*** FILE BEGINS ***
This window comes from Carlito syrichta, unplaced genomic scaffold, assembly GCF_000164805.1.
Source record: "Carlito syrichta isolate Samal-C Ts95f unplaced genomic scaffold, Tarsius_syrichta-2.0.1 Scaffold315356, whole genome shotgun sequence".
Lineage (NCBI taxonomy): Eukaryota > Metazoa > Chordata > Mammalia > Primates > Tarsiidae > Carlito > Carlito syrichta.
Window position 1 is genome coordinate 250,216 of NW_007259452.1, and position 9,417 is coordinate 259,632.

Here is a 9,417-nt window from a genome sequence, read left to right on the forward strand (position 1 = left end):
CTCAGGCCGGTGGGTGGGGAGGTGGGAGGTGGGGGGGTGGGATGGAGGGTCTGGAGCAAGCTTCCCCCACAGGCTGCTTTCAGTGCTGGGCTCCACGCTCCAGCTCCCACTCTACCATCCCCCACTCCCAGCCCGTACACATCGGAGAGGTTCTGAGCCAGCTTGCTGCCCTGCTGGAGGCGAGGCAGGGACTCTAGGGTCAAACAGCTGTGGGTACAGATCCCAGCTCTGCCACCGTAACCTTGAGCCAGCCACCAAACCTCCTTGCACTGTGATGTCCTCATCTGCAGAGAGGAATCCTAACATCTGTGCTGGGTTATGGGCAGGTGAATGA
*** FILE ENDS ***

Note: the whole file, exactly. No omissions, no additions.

This window comes from Carlito syrichta, unplaced genomic scaffold, assembly GCF_000164805.1.
Source record: "Carlito syrichta isolate Samal-C Ts95f unplaced genomic scaffold, Tarsius_syrichta-2.0.1 Scaffold315356, whole genome shotgun sequence".
Lineage (NCBI taxonomy): Eukaryota > Metazoa > Chordata > Mammalia > Primates > Tarsiidae > Carlito > Carlito syrichta.
Window position 1 is genome coordinate 250,216 of NW_007259452.1, and position 9,417 is coordinate 259,632.

Here is a 9,417-nt window from a genome sequence, read left to right on the forward strand (position 1 = left end):
CTCAGGCCGGTGGGTGGGGAGGTGGGAGGTGGGGGGGTGGGATGGAGGGTCTGGAGCAAGCTTCCCCCACAGGCTGCTTTCAGTGCTGGGCTCCACGCTCCAGCTCCCACTCTACCATCCCCCACTCCCAGCCCGTACACATCGGAGAGGTTCTGAGCCAGCTTGCTGCCCTGCTGGAGGCGAGGCAGGGACTCTAGGGTCAAACAGCTGTGGGTACAGATCCCAGCTCTGCCACCGTAACCTTGAGCCAGCCACCAAACCTCCTTGCACTGTGATGTCCTCATCTGCAGAGAGGAATCCTAACATCTGTGCTGGGTTATGGGCAGGTGAATGA